As companies shift to a virtual workplace due to COVID-19, many are quickly recognizing the challenges in their “digital wellness.”
The digital age has presented a unique dilemma for many. Contrary to previous generations, many people are inundated with information from multiple sources, devices, and mediums 24- hours a day, seven days a week. This can consciously and unconsciously put a lot of stress and strain on anyone.
From a business standpoint, digital wellness directly impacts employers and employees alike: (1) maintaining an effective culture in a remote workplace and (2) leveraging the IT and HR departments to streamline business efficiencies.
When it comes to your employees, it’s essential team members maintain a healthy attitude and approach to using enterprise technology. Often, some of the top challenges of working remote include:
- Social isolation, communication
- Distractions, time and project management, troubleshooting IT issues
- Supporting employees, inability to disconnect
For leaders looking to address these challenges and boost company culture in remote work settings, there are a few easy and actionable steps you can take right now:
- Conduct daily check-ins with your employees. These check-ins can address your employees’ personal and professional challenges and how you – as the employer – can assist in alleviating those stressors.
- Acknowledge jobs well done and encourage breaks. It can be easy for employees to be consumed in their projects while working from the comfort of their homes. Promoting jobs well done can help increase employee morale and create a positive remote working environment.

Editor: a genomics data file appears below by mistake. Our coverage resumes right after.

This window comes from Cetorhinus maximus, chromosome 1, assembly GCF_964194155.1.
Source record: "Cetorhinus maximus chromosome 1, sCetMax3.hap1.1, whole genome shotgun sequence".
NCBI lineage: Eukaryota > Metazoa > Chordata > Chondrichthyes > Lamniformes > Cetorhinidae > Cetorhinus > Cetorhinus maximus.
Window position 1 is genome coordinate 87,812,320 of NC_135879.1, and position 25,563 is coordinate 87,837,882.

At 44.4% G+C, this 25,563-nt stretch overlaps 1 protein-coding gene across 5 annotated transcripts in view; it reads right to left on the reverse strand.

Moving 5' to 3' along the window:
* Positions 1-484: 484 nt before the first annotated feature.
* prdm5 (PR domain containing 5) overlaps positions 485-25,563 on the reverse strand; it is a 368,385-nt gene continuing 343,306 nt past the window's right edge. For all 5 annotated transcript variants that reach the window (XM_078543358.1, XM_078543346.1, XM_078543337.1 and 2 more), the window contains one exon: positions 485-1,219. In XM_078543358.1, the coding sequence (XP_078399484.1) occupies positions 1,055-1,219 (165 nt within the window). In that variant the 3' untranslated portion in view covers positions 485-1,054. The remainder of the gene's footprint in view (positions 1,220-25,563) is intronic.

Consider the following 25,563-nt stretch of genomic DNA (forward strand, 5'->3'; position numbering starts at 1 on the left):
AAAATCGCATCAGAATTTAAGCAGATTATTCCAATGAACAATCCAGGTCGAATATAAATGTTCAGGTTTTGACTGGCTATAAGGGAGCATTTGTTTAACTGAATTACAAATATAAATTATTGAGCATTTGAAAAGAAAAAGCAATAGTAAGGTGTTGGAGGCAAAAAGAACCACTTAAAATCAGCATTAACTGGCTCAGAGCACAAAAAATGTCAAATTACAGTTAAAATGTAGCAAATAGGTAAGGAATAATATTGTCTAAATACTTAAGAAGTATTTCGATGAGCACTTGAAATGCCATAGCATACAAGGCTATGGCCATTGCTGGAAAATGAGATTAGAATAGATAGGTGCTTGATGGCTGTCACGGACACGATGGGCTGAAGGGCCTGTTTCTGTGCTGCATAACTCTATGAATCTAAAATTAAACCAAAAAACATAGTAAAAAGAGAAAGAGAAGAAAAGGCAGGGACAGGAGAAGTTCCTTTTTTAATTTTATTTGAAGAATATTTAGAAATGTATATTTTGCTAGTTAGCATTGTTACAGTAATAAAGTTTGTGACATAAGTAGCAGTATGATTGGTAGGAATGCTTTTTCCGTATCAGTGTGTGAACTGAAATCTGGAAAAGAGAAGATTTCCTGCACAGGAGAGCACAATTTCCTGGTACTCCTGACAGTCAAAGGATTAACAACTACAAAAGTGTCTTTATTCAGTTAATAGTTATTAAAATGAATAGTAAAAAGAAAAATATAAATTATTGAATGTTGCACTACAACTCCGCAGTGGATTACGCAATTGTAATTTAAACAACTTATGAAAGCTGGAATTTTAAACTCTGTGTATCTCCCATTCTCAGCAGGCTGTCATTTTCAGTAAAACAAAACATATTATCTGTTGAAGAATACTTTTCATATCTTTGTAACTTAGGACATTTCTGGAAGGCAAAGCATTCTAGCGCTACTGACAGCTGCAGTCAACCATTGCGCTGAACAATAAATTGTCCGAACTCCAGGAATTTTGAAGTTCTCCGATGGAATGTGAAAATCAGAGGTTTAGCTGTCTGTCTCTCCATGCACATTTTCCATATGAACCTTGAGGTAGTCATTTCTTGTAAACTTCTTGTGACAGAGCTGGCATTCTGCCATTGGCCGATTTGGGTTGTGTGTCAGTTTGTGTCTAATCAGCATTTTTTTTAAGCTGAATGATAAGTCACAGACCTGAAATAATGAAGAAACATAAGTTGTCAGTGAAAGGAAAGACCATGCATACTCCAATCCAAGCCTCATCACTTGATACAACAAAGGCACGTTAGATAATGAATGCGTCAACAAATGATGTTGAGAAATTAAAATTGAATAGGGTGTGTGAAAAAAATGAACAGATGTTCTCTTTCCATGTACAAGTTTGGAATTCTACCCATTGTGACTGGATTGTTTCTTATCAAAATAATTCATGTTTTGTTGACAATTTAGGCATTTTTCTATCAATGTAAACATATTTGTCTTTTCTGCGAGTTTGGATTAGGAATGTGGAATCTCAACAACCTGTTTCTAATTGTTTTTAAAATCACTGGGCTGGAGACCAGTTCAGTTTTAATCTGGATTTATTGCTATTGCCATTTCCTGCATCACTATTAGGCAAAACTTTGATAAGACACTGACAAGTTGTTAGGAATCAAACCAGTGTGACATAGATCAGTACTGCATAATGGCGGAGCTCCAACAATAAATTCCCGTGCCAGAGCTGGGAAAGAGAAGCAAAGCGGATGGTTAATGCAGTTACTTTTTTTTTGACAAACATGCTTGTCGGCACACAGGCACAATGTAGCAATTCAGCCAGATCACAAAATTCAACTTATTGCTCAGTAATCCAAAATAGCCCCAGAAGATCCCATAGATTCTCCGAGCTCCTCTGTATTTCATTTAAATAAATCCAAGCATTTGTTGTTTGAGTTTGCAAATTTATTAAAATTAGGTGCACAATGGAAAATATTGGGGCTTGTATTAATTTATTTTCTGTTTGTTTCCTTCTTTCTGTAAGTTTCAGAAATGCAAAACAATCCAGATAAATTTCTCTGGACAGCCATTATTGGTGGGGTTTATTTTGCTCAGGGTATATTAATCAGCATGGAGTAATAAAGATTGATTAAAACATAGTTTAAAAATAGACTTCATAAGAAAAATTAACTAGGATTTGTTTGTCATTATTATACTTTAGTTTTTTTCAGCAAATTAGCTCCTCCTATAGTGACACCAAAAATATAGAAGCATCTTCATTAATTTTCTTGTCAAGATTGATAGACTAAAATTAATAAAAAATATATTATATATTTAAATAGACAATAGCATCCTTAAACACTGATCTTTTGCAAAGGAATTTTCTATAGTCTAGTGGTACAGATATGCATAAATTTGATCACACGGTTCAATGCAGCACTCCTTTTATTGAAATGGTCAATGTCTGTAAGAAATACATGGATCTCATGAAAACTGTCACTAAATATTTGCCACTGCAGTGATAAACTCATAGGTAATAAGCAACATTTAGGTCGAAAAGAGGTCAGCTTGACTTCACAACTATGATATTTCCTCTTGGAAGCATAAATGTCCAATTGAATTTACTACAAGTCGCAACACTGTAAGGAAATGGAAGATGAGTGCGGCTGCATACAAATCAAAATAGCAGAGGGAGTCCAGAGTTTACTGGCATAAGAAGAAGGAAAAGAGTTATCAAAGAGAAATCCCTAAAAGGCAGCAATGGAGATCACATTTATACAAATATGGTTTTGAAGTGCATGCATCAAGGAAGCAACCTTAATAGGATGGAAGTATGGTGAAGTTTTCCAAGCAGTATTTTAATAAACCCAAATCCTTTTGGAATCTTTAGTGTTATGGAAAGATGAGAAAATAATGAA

- Ensure your employees are taking regular breaks to refresh, eat, stay hydrated, and disconnect outside of work hours.
- Invest in the tools and resources. The best way to support employees in a remote workplace is to ensure they have adequate tools and resources. These should include cybersecurity.
Bridging The Gap Between IT and HR
While HR is typically the leader for employee experience than the role of IT (35% vs. 17%, respectively), IT plays a critical role in assisting with digital wellness in the workplace also. While HR and IT overlap in many regards, both departments are vital in creating a more cohesive, effective remote workplace.
For example, employees utilize technology for different aspects of their roles. A new employee may be more engaged after receiving a digital “welcome” through an employee portal, with access to mobile-friendly apps, information, benefits, and remote onboarding.
At the same time, current employees may require access to necessary information, remote work capabilities, and ease of technology use.
Both new and current team members require IT’s assistance to resolve technical issues, provide feedback on overall functionality, and explain the impact of the employee’s digital experience. Only 30% of HR teams at reputable companies provide IT relevant information and feedback on the employee experience with technology.
One way to resolve IT and HR’s disconnect to boost digital wellness is to invest in a cloud infrastructure. The cloud simplifies IT operations and streamlines technology implementation. Additionally, businesses should hire and retain experts with knowledge in both HR and IT for a deeper understanding of current HR and technology available that could benefit their employees’ experiences.
As we settle into our “new normal,” it’s essential for internal teams such as HR and IT to work closely together to ensure work isn’t “business as usual” because quite frankly, it’s not. Times have changed and internal departments and systems must be streamlined to adapt our digital ecosystem to foster greater connectivity and understanding in the remote workplace.